Yet we took their deceit for what it was and found their blatant audacity in leaving their digital fingerprint across countless transactions the epitome of stupidity. Such ignorance made it so easy for detectives to find and create a fraud investigation. Pages and pages of transactions showed over a period of 3 years, $30,000 was spent without your consent or knowledge. We wondered why you spent so much on cigarettes when you didn’t smoke, and found it highly amusing that you bought sperm from Seattle. We figured that was for when you found that man your searched for with the E Harmony account you somehow created without internet access. Yet what intrigued and amused us most, was the fact you spent thousands, at age 89 years old, to undergo IVF.

Oh how we laughed at that IVF discovery Mum, we laughed at their blatant ignorance at believing their expenditure of your money would not be discovered. And we rejoiced at knowing it had, knowing they were exposed. Rejoiced that one day, their time will come. You won’t see that now, but it will, even if it does take the detective’s estimate of 8 years to come to court, I will see it through for you.

Most of all we rejoiced at being free, being together and being so, so happy. We forgot about them and simply lived happily. You, just as Dad did, would speak of having 2 daughters and 4 grandchildren. You were not sad at seeing their evil words in emails and how they had stated they wanted nothing more to do with you, conversely, you were at peace with that. Just as Dad had been at peace with their lack of presence in his life.

Whilst sorting through your clothes yesterday, I found a t-shirt you wore often. It reads; No Regrets. You definitely did not have any regrets and I love wearing that t-shirt as it smells of you and that makes me smile.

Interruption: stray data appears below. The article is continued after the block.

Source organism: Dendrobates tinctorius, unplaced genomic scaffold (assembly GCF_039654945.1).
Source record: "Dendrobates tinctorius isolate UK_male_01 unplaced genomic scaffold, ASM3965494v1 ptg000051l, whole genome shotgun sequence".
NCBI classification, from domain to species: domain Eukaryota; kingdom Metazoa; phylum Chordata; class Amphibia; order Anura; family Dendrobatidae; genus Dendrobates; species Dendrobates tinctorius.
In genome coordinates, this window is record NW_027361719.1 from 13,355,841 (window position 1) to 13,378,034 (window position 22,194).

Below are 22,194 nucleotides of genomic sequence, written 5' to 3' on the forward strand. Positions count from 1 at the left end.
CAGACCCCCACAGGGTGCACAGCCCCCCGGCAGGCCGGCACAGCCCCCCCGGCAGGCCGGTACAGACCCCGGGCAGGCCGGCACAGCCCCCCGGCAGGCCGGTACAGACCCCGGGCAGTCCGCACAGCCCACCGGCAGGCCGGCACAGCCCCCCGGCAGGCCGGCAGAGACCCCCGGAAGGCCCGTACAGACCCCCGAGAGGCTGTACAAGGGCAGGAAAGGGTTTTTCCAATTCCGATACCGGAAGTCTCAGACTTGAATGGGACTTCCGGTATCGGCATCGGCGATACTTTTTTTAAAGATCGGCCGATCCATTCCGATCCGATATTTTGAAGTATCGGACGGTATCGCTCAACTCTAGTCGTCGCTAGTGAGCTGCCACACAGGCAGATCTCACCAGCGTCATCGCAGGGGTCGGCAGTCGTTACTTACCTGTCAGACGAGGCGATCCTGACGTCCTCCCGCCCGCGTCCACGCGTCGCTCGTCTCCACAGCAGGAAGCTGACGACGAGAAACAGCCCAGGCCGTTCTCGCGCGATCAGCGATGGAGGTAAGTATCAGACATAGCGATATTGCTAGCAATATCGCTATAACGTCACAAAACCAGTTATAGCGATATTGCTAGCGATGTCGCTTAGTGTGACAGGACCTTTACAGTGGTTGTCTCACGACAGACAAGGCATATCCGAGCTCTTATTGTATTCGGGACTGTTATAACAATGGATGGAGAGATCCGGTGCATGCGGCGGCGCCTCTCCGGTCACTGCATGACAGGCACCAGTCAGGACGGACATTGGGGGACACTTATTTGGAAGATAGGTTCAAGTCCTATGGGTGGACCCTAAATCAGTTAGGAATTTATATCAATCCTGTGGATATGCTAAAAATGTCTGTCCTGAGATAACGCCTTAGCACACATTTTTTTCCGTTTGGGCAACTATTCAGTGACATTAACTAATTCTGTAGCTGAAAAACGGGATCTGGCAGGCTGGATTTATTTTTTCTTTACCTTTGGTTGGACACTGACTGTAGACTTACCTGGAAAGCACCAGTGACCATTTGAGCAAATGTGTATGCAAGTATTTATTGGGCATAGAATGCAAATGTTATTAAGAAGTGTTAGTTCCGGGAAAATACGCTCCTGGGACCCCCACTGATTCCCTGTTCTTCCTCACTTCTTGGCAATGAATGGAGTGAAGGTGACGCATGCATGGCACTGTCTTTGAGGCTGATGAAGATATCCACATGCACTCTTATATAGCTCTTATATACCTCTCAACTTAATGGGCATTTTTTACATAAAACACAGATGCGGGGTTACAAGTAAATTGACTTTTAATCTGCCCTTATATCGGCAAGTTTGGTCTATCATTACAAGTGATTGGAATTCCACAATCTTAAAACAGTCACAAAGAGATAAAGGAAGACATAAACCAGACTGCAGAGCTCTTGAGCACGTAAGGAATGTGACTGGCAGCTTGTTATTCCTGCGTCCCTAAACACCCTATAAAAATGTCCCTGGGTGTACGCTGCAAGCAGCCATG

I’m so grateful for our relationship, so grateful that I was always there for you and so grateful you were always there for me. I’m so happy I took you to Europe, Bali and many other destinations we found ourselves in. So grateful we spent the afternoon of Christmas Day watching the world go by at Mooloolaba beach from the comfort of the car. Dogs on laps, we laughed as you did a running commentary of people strolling by. You loved that. You loved it when we took many leisurely drives through the countryside. We would stop many times to take in the quiet, and simply to be.

Mum, I could write for hours about all the things we did together, and I love that only we shared so many crazy, laughter filled moments.

‘Slipping’ on rainy streets in Singapore, crazy ‘mattress rides’ in France, being the ‘pied piper’ on Austria’s winding roads, sipping vin chaud in quaint bars, and feeling like fugitives in Switzerland. How could we forget Delphine throwing cooking oil on unsuspecting drivers in Germany, then the laughter filled snowmobile rides on France’s glorious snowfields. At home, those endless hours chatting downstairs, whilst Dad sat snoring happily in an adjoining chair. How we laughed when in unison, we would say, ‘Ken/Dad, go to bed…’.

I am so lucky to have so many memories and so many photos of our life together. Ironically, they are now requesting my images – maybe if they’d spent more time in yours and Dad’s company, more frequently, they would have their own images to reflect upon.

I won’t pretend to say I’m not sad, I am, I’m heartbroken knowing I can no longer create memories with you. Yet despite my sadness, I know you were so happy these last months and that replaces all my sadness with joy.

Mum, you were my greatest support.

I will miss you forever…